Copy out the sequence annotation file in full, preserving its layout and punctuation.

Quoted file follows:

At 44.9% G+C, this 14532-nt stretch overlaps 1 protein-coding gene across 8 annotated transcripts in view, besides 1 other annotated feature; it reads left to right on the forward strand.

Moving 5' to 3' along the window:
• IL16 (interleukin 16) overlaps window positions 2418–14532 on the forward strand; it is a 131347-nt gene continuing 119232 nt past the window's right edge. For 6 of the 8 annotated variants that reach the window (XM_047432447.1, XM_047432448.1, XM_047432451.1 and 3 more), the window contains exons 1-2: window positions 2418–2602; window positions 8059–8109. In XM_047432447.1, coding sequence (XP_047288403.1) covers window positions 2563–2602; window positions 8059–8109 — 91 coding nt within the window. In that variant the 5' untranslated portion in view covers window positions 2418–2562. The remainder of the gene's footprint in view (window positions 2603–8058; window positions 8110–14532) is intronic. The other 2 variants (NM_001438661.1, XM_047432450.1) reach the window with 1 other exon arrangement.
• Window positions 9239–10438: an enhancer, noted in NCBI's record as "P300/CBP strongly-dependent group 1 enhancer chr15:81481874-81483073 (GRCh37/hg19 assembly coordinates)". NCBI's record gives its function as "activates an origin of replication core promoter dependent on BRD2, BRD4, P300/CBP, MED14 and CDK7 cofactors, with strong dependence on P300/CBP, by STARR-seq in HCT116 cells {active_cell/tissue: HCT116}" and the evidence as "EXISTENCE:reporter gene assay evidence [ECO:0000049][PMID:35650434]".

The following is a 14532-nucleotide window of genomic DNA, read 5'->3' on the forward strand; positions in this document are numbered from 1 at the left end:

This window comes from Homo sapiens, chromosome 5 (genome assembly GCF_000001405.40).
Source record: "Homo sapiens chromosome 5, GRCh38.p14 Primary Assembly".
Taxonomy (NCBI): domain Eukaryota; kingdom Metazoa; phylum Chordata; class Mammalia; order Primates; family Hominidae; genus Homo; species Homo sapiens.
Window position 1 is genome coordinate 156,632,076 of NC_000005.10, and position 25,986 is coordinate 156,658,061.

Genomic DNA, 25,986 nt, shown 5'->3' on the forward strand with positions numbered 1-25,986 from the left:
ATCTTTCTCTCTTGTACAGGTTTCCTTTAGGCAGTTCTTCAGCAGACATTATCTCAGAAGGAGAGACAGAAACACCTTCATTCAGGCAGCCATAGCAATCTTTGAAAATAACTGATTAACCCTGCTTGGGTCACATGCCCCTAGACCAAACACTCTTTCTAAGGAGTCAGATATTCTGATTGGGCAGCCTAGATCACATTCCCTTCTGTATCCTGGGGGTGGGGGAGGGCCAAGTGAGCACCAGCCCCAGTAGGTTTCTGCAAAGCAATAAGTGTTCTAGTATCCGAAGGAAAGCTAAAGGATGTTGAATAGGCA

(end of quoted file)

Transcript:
At 44.9% G+C, this 14532-nt stretch overlaps 1 protein-coding gene across 8 annotated transcripts in view, besides 1 other annotated feature; it reads left to right on the forward strand.

Moving 5' to 3' along the window:
• IL16 (interleukin 16) overlaps window positions 2418–14532 on the forward strand; it is a 131347-nt gene continuing 119232 nt past the window's right edge. For 6 of the 8 annotated variants that reach the window (XM_047432447.1, XM_047432448.1, XM_047432451.1 and 3 more), the window contains exons 1-2: window positions 2418–2602; window positions 8059–8109. In XM_047432447.1, coding sequence (XP_047288403.1) covers window positions 2563–2602; window positions 8059–8109 — 91 coding nt within the window. In that variant the 5' untranslated portion in view covers window positions 2418–2562. The remainder of the gene's footprint in view (window positions 2603–8058; window positions 8110–14532) is intronic. The other 2 variants (NM_001438661.1, XM_047432450.1) reach the window with 1 other exon arrangement.
• Window positions 9239–10438: an enhancer, noted in NCBI's record as "P300/CBP strongly-dependent group 1 enhancer chr15:81481874-81483073 (GRCh37/hg19 assembly coordinates)". NCBI's record gives its function as "activates an origin of replication core promoter dependent on BRD2, BRD4, P300/CBP, MED14 and CDK7 cofactors, with strong dependence on P300/CBP, by STARR-seq in HCT116 cells {active_cell/tissue: HCT116}" and the evidence as "EXISTENCE:reporter gene assay evidence [ECO:0000049][PMID:35650434]".

The following is a 14532-nucleotide window of genomic DNA, read 5'->3' on the forward strand; positions in this document are numbered from 1 at the left end:

This window comes from Homo sapiens, chromosome 5 (genome assembly GCF_000001405.40).
Source record: "Homo sapiens chromosome 5, GRCh38.p14 Primary Assembly".
Taxonomy (NCBI): domain Eukaryota; kingdom Metazoa; phylum Chordata; class Mammalia; order Primates; family Hominidae; genus Homo; species Homo sapiens.
Window position 1 is genome coordinate 156,632,076 of NC_000005.10, and position 25,986 is coordinate 156,658,061.

Genomic DNA, 25,986 nt, shown 5'->3' on the forward strand with positions numbered 1-25,986 from the left:
ATCTTTCTCTCTTGTACAGGTTTCCTTTAGGCAGTTCTTCAGCAGACATTATCTCAGAAGGAGAGACAGAAACACCTTCATTCAGGCAGCCATAGCAATCTTTGAAAATAACTGATTAACCCTGCTTGGGTCACATGCCCCTAGACCAAACACTCTTTCTAAGGAGTCAGATATTCTGATTGGGCAGCCTAGATCACATTCCCTTCTGTATCCTGGGGGTGGGGGAGGGCCAAGTGAGCACCAGCCCCAGTAGGTTTCTGCAAAGCAATAAGTGTTCTAGTATCCGAAGGAAAGCTAAAGGATGTTGAATAGGCA